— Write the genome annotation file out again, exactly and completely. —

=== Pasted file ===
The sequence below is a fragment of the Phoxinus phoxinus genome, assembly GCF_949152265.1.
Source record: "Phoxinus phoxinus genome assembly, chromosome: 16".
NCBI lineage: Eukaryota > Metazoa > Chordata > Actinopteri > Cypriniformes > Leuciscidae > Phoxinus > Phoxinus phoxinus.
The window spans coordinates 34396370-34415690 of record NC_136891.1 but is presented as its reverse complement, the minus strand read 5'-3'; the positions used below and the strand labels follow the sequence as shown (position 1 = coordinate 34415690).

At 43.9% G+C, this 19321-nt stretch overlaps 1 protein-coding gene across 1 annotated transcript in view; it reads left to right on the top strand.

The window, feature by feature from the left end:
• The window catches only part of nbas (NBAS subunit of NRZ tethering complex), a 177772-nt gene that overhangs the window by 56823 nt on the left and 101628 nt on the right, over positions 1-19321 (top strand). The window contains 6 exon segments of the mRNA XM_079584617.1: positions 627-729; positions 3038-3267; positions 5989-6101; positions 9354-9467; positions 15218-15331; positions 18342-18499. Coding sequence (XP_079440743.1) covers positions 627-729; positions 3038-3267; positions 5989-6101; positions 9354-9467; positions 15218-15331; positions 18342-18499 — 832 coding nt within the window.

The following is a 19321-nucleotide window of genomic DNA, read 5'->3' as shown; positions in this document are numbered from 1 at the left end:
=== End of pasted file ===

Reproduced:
The sequence below is a fragment of the Phoxinus phoxinus genome, assembly GCF_949152265.1.
Source record: "Phoxinus phoxinus genome assembly, chromosome: 16".
NCBI lineage: Eukaryota > Metazoa > Chordata > Actinopteri > Cypriniformes > Leuciscidae > Phoxinus > Phoxinus phoxinus.
The window spans coordinates 34396370-34415690 of record NC_136891.1 but is presented as its reverse complement, the minus strand read 5'-3'; the positions used below and the strand labels follow the sequence as shown (position 1 = coordinate 34415690).

At 43.9% G+C, this 19321-nt stretch overlaps 1 protein-coding gene across 1 annotated transcript in view; it reads left to right on the top strand.

The window, feature by feature from the left end:
• The window catches only part of nbas (NBAS subunit of NRZ tethering complex), a 177772-nt gene that overhangs the window by 56823 nt on the left and 101628 nt on the right, over positions 1-19321 (top strand). The window contains 6 exon segments of the mRNA XM_079584617.1: positions 627-729; positions 3038-3267; positions 5989-6101; positions 9354-9467; positions 15218-15331; positions 18342-18499. Coding sequence (XP_079440743.1) covers positions 627-729; positions 3038-3267; positions 5989-6101; positions 9354-9467; positions 15218-15331; positions 18342-18499 — 832 coding nt within the window.

The following is a 19321-nucleotide window of genomic DNA, read 5'->3' as shown; positions in this document are numbered from 1 at the left end: